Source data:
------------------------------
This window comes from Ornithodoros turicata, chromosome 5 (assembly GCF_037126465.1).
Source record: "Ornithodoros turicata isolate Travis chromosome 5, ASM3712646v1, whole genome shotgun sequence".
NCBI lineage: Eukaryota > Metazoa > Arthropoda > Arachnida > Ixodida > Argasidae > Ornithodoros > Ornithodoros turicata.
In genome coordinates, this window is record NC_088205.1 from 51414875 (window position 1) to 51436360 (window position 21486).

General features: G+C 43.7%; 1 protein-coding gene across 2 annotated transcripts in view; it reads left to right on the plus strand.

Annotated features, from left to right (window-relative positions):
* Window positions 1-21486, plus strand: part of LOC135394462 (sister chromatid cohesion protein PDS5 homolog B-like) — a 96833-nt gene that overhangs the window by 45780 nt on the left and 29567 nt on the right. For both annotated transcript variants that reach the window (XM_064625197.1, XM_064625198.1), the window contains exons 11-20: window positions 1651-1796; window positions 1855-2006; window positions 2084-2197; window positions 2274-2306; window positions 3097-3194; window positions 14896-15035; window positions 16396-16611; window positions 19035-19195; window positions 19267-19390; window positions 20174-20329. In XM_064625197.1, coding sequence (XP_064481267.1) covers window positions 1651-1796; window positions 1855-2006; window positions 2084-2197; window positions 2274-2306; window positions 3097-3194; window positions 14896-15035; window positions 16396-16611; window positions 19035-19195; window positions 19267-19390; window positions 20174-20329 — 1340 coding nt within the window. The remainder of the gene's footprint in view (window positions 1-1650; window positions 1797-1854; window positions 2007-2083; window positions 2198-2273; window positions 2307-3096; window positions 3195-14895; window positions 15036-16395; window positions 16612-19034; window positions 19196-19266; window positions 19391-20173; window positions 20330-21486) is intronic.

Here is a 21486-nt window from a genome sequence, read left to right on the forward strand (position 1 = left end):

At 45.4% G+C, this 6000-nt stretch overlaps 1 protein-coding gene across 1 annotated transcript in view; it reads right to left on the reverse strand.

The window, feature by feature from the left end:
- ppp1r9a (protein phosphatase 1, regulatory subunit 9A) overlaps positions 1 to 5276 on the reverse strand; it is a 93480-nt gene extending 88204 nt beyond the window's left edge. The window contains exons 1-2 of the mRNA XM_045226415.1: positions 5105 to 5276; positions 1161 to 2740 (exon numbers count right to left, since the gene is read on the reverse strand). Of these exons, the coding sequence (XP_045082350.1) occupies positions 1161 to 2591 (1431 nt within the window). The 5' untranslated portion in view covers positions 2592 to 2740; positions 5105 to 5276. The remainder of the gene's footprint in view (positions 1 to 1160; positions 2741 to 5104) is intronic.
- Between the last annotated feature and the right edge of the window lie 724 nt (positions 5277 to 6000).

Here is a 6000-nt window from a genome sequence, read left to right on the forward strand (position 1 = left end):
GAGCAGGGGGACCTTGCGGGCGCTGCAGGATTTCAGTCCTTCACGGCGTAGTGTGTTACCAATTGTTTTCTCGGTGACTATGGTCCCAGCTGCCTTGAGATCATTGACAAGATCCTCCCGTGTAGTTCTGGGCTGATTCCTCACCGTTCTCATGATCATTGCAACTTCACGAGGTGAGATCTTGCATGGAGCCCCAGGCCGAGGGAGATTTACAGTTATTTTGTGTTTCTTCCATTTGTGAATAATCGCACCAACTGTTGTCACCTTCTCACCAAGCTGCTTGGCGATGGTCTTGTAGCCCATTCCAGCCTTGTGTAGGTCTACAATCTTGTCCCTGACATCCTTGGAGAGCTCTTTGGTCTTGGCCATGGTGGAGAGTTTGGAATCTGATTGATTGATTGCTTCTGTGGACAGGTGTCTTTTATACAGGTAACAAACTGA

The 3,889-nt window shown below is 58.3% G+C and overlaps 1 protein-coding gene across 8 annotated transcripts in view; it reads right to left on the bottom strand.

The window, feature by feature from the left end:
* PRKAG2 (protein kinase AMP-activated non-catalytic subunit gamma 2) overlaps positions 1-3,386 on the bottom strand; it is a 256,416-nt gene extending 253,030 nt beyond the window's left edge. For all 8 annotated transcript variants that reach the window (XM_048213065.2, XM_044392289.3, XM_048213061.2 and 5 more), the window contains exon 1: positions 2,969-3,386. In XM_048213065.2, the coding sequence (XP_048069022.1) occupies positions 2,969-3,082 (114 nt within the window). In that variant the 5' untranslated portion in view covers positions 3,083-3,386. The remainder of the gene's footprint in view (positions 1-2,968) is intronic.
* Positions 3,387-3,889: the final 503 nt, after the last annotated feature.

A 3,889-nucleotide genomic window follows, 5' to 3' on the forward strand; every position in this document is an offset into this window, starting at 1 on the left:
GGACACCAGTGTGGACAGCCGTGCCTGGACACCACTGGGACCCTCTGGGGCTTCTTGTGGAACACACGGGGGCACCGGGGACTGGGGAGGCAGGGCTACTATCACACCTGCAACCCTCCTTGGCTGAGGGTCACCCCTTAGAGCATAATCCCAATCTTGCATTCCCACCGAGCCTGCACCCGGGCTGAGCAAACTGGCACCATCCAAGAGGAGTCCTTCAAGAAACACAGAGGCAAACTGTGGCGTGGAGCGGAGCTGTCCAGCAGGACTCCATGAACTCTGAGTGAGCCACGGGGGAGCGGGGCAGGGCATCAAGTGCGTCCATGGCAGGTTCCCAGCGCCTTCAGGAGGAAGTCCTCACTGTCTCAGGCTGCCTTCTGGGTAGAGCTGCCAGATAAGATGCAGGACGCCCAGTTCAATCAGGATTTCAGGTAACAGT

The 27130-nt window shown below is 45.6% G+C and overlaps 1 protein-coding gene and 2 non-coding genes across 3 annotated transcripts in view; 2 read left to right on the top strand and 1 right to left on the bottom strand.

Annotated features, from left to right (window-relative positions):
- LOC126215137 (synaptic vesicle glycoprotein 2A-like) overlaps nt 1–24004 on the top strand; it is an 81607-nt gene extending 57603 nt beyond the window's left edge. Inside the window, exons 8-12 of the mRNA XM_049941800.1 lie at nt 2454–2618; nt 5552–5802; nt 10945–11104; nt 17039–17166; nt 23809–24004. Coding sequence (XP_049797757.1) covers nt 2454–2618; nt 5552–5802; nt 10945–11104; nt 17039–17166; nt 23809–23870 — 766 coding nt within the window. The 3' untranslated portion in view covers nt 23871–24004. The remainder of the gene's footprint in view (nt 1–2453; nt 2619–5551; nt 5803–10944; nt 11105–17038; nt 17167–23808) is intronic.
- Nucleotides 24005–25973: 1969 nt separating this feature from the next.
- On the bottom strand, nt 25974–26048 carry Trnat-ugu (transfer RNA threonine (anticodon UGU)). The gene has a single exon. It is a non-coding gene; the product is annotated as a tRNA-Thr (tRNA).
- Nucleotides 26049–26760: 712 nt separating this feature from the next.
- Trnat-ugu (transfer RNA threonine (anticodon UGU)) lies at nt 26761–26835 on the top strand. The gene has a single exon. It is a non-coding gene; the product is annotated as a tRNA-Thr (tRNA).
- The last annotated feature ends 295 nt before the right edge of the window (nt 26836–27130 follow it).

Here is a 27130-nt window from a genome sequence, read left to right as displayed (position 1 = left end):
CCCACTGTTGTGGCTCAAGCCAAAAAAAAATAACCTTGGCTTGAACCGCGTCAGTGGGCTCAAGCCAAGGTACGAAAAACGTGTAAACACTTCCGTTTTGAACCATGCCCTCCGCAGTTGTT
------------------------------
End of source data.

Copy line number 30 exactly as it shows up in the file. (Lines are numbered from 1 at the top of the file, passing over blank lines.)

CCCACTGTTGTGGCTCAAGCCAAAAAAAAATAACCTTGGCTTGAACCGCGTCAGTGGGCTCAAGCCAAGGTACGAAAAACGTGTAAACACTTCCGTTTTGAACCATGCCCTCCGCAGTTGTT